I received an e-mail the other day from someone asking if I enjoyed reading books or just writing them. And if I did, what kind of books do I enjoy? I wasn’t sure how to respond to that because I don’t know one author who is also not a voracious reader. Sure some of us get busy with our own writing projects, and our To Be Read piles of books stack up, but we all enjoy reading for relaxation as well as because we learn things that we can apply in our own books.
For example, I have a large collection of reference books that I refer to quite often when I’m writing. Since most of my books are murder mysteries, it’s probably no surprise that titles include things like D.P. Lyles Forensics and Fiction, and the sequel More Forensics and Fiction, as well as Body Trauma, by David W. Page, and Lee Lodland’s Police Procedure & Investigation, and my friend Patrick J. O’Donnell’s excellent Cops and Writers books. If you’re going to write about murder and mayhem, you need to know how it affects the human body and the methods police use to find out who killed a victim and how.
For general writing help, I often refer to Roget’s Thesaurus of Words for Writers, my old AP Stylebook from my newspaper publishing days, and the Chicago Manual of Style. Those last two are standbys that every author should have on their desk. Those are just a small sampling of the reference books I use.
When it comes to pleasure reading, I enjoy autobiographies, books about history, and most fiction, except for sci-fi and horror. Two of my favorite authors are my friends Billy Kring, with his Hunter Kincaid series about a woman border patrolman, and Ben Rehder’s Blanco County mystery series.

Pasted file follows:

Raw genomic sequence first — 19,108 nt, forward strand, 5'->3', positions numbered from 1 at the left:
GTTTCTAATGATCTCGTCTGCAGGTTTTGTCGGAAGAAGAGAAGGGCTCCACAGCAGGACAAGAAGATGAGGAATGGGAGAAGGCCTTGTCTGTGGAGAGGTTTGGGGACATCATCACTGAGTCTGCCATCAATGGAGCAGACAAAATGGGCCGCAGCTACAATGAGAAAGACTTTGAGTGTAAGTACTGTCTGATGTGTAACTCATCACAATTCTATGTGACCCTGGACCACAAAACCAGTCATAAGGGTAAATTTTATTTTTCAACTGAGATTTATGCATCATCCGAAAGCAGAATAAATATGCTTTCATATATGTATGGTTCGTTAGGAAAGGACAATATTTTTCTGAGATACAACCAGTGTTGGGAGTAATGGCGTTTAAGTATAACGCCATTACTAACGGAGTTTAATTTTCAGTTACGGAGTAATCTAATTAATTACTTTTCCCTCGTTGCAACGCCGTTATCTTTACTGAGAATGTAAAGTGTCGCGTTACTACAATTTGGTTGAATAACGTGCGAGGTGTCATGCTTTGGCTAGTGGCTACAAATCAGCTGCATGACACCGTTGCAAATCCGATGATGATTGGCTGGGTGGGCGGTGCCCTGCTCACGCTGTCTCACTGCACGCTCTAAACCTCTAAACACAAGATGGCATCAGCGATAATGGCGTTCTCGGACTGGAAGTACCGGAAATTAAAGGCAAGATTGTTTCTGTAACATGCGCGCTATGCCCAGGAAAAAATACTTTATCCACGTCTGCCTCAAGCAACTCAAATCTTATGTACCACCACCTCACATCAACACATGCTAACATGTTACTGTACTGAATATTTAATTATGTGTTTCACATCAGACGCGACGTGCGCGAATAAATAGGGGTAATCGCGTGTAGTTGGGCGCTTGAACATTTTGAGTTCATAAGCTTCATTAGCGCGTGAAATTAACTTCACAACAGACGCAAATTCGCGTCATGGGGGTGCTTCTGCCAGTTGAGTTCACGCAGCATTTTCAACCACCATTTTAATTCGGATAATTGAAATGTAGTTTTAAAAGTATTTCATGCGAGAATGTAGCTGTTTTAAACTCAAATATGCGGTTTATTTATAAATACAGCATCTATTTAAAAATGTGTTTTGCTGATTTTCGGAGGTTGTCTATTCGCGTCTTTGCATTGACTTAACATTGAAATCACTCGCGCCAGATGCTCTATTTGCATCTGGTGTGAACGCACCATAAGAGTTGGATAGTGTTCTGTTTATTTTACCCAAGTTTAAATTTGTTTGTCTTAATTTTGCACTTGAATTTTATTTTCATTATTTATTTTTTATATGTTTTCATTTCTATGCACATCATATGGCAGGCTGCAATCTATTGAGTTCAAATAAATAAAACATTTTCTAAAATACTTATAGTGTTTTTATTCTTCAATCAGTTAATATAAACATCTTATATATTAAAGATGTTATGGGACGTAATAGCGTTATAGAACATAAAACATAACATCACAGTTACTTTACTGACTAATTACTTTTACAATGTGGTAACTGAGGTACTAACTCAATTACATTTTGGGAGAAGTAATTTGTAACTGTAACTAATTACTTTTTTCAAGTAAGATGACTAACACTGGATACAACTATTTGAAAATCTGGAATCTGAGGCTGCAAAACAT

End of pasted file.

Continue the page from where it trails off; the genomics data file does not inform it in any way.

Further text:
But not everything I read is mysteries. I’m about halfway through Cold Sassy Tree by Olive Ann Burns. It’s a coming-of-age story about a young man in a small Georgia town in the early 1900s. A while back, I finished The Last Madam, the story of one of the most infamous madams in New Orleans, written by Christine Wiltz.
I mentioned that I am halfway through Cold Sassy Tree, but I put it aside when a blog reader recommended William Manchester’s Glory in the Dream, which chronicles U.S. history from 1932 to 1972. It is a huge book, over 1300 pages, but it reads like a novel. It’s helping me a lot with my current Tinder Street book, and is absolutely fascinating.
Among books waiting their turn in my To Be Read pile are The Good Neighbor, about the life of childrens’ TV icon Fred Rogers, Courageous Women of the Civil War by M.R. Cordell, and We Are Still Married by Garrison Keller. There are quite a few other books here waiting to be read, too, and I hope I live long enough to read all of them. Then again, I hope I live long enough to write all the books in my head so you can read them. I should have started this writing gig when I was twelve years old. But even then, I think I would still be behind the 8-ball.
What are some of your favorite books?
Be sure to enter our latest Free Drawing. This week’s prize is an audiobook of The Scribe’s Daughter, the first book in Stephanie Churchill’s Crowns of Destiny historical fantasy series about a young heroine who escapes a brutal prison to journey through imperial cities, dark swamps, and across stormy seas to unravel clues to the mysteries of her family’s past. In doing so, her discoveries make her the target of a man who would use her for his own dark ends. But first he has to catch her.
To enter, click on this Free Drawing link or the tab at the top of this page and enter your name (first and last) in the comments section at the bottom of that page (not this one). Only one entry per person per drawing please, and you must enter with your real name. To prevent spam or multiple entries, the names of cartoon or movie characters are not allowed. The winner will be drawn Sunday evening. Note: Due to the high shipping cost of printed books and Amazon restrictions on e-books to foreign countries, only entries with US addresses and e-mail addresses are allowed.
Thought For The Day – Someday I’m going to write a book about all the things I should be doing in my life. It will be an oughtobiography.